By late 1990 we had lost most of the money that we made for the CCC treasury. Fortunately, the treasury was in slightly better shape than when we started, but only by a few dollars. Heading into 1991 we still wanted to continue, but we really didnÃ¢â‚¬â„¢t want to jeopardize the Capri Club and its treasury. Additionally, we had only two or three members of the original Capri Club that had helped us along the way. The CCC was best left out of any future ventures.
Ã¢â‚¬Å“A new nameÃ¢â‚¬Â¦ something that will become a household word,Ã¢â‚¬Â I thought to myself. Ã¢â‚¬Å“That is what will be needed.Ã¢â‚¬Â Ali and I took a couple of days and made a list of every remotely applicable word that we could think of. Words, like Ã¢â‚¬Å“national, international, sports car, association, confederation,Ã¢â‚¬Â and so on. There were about 20-25 words that we came up with. We started to review the list and assemble them to form our new name. I knew that it was imperative to have a good acronym (even though I didnÃ¢â‚¬â„¢t think that Ali quite agreed). I mean who can remember HSCRGW or what it means? There is really a group that goes (or went) by this nameÃ¢â‚¬Â¦ unbelievable!
After several different possibilities, I discovered that Ã¢â‚¬Å“National Auto Sport AssociationÃ¢â‚¬Â has the acronym Ã¢â‚¬Å“NASA.Ã¢â‚¬Â We laughed and kept going through the list. Nothing really seemed to be that great. We kept mentioning Ã¢â‚¬Å“NASAÃ¢â‚¬Â and laughing. But, after a short time, I realized that the term Ã¢â‚¬Å“NASAÃ¢â‚¬Â was already a household word. It was easy to remember; heck everyone already knew it. It would then just be a matter of changing the way people thought about it. So, with AliÃ¢â‚¬â„¢s reluctant agreement, we decided on the name Ã¢â‚¬Å“National Auto Sport AssociationÃ¢â‚¬Â and NASA was born.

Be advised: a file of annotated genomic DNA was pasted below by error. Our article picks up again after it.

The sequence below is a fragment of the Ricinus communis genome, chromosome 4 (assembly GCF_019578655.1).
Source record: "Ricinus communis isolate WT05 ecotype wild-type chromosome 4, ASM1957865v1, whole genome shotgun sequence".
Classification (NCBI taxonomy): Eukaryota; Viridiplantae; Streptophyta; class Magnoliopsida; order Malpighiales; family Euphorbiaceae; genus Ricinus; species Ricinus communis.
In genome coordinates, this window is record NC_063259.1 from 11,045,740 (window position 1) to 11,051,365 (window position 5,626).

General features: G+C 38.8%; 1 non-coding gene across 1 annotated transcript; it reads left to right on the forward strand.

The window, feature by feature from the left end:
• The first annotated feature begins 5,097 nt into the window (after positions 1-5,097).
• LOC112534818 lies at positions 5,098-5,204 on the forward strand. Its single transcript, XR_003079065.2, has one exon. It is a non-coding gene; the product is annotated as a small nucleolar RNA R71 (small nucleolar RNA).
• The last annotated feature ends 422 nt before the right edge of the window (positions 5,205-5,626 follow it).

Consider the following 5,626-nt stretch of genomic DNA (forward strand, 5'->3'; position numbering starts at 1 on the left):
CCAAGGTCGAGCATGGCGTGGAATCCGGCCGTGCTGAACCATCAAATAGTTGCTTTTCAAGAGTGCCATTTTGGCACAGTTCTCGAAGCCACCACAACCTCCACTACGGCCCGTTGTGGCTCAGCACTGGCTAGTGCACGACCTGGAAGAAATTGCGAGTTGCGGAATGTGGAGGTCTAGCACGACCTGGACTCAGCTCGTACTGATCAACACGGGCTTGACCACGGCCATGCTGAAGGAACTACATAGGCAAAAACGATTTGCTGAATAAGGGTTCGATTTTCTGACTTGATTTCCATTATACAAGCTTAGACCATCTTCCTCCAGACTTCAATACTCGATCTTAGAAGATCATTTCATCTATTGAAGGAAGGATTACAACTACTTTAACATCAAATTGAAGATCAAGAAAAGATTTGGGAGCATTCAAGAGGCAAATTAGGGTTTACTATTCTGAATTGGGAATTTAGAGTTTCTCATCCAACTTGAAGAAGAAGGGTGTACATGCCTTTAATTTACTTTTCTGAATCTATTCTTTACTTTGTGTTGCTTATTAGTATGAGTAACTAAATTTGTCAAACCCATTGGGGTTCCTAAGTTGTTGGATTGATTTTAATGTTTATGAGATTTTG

In 1991 we phased out the name CCC and phased in our new name, Ã¢â‚¬Å“National Auto Sport Association.Ã¢â‚¬Â We also only had one date in 1991 in early December at Sears Point Raceway. We concentrated on filling the event and trying to clear some profit to have in the bank as a buffer. We were successful.
Backing up just a bit, I should explain that we originally intended that NASA would be a not-for-profit corporation. This didnÃ¢â‚¬â„¢t mean that we couldnÃ¢â‚¬â„¢t pay ourselves eventually. Our intention was not to make money, but to build a new club; one that was not based on the marquee of your car. We chose to set NASA up as a for-profit corporation because we saw the beating that the local SCCA chapter was taking from the IRS about making lots of money for their treasury. So, even though we pretty much function like a not-for-profit in a lot of ways, the Nor Cal NASA Region is a for-profit business.
By the fall of 1992 I knew that we really had something good and we set out to make a business plan. We started with a vision; a vision of the stand-alone Trans Am and IMSA GTP events of the 1980Ã¢â‚¬â„¢s; where the fans poured in to be a part of the action. A part? Yes, they had lots of things to do in the paddock like tire-changing contests, poster signings, simulator rides, and much more. When you went to these races, it was as much of a carnival in the paddock as it was a show on the track. And, it wasnÃ¢â‚¬â„¢t so crowed that it was a pain in the ass, like some of the big NASCAR weekends can be these days.